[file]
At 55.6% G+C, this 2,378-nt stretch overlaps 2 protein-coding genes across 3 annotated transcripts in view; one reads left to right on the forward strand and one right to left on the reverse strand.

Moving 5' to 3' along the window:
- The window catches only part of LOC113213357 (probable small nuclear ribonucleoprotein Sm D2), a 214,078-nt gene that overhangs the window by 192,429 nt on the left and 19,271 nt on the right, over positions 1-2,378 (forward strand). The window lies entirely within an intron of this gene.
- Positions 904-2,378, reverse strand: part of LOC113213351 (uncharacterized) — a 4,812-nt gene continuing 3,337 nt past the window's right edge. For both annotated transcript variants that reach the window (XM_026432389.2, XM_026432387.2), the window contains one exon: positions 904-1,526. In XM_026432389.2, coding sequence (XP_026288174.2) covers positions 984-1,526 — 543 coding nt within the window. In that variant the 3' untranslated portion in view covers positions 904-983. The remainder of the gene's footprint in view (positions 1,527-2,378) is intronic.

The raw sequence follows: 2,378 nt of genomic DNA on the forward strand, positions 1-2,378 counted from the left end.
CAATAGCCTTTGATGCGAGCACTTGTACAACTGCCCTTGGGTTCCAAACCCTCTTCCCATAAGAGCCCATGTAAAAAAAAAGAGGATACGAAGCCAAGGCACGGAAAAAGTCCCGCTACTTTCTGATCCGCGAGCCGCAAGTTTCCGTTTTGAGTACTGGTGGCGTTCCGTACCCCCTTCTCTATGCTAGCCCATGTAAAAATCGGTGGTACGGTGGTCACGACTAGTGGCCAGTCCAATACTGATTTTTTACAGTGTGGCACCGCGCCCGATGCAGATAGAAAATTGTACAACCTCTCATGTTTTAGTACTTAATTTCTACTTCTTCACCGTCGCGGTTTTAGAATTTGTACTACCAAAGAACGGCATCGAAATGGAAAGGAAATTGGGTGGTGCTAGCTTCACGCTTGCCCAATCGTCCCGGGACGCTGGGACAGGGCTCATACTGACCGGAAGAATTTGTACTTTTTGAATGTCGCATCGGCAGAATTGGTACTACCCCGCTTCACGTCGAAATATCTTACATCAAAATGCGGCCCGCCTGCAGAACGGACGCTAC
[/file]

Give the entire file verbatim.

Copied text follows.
At 55.6% G+C, this 2,378-nt stretch overlaps 2 protein-coding genes across 3 annotated transcripts in view; one reads left to right on the forward strand and one right to left on the reverse strand.

Moving 5' to 3' along the window:
- The window catches only part of LOC113213357 (probable small nuclear ribonucleoprotein Sm D2), a 214,078-nt gene that overhangs the window by 192,429 nt on the left and 19,271 nt on the right, over positions 1-2,378 (forward strand). The window lies entirely within an intron of this gene.
- Positions 904-2,378, reverse strand: part of LOC113213351 (uncharacterized) — a 4,812-nt gene continuing 3,337 nt past the window's right edge. For both annotated transcript variants that reach the window (XM_026432389.2, XM_026432387.2), the window contains one exon: positions 904-1,526. In XM_026432389.2, coding sequence (XP_026288174.2) covers positions 984-1,526 — 543 coding nt within the window. In that variant the 3' untranslated portion in view covers positions 904-983. The remainder of the gene's footprint in view (positions 1,527-2,378) is intronic.

The raw sequence follows: 2,378 nt of genomic DNA on the forward strand, positions 1-2,378 counted from the left end.
CAATAGCCTTTGATGCGAGCACTTGTACAACTGCCCTTGGGTTCCAAACCCTCTTCCCATAAGAGCCCATGTAAAAAAAAAGAGGATACGAAGCCAAGGCACGGAAAAAGTCCCGCTACTTTCTGATCCGCGAGCCGCAAGTTTCCGTTTTGAGTACTGGTGGCGTTCCGTACCCCCTTCTCTATGCTAGCCCATGTAAAAATCGGTGGTACGGTGGTCACGACTAGTGGCCAGTCCAATACTGATTTTTTACAGTGTGGCACCGCGCCCGATGCAGATAGAAAATTGTACAACCTCTCATGTTTTAGTACTTAATTTCTACTTCTTCACCGTCGCGGTTTTAGAATTTGTACTACCAAAGAACGGCATCGAAATGGAAAGGAAATTGGGTGGTGCTAGCTTCACGCTTGCCCAATCGTCCCGGGACGCTGGGACAGGGCTCATACTGACCGGAAGAATTTGTACTTTTTGAATGTCGCATCGGCAGAATTGGTACTACCCCGCTTCACGTCGAAATATCTTACATCAAAATGCGGCCCGCCTGCAGAACGGACGCTAC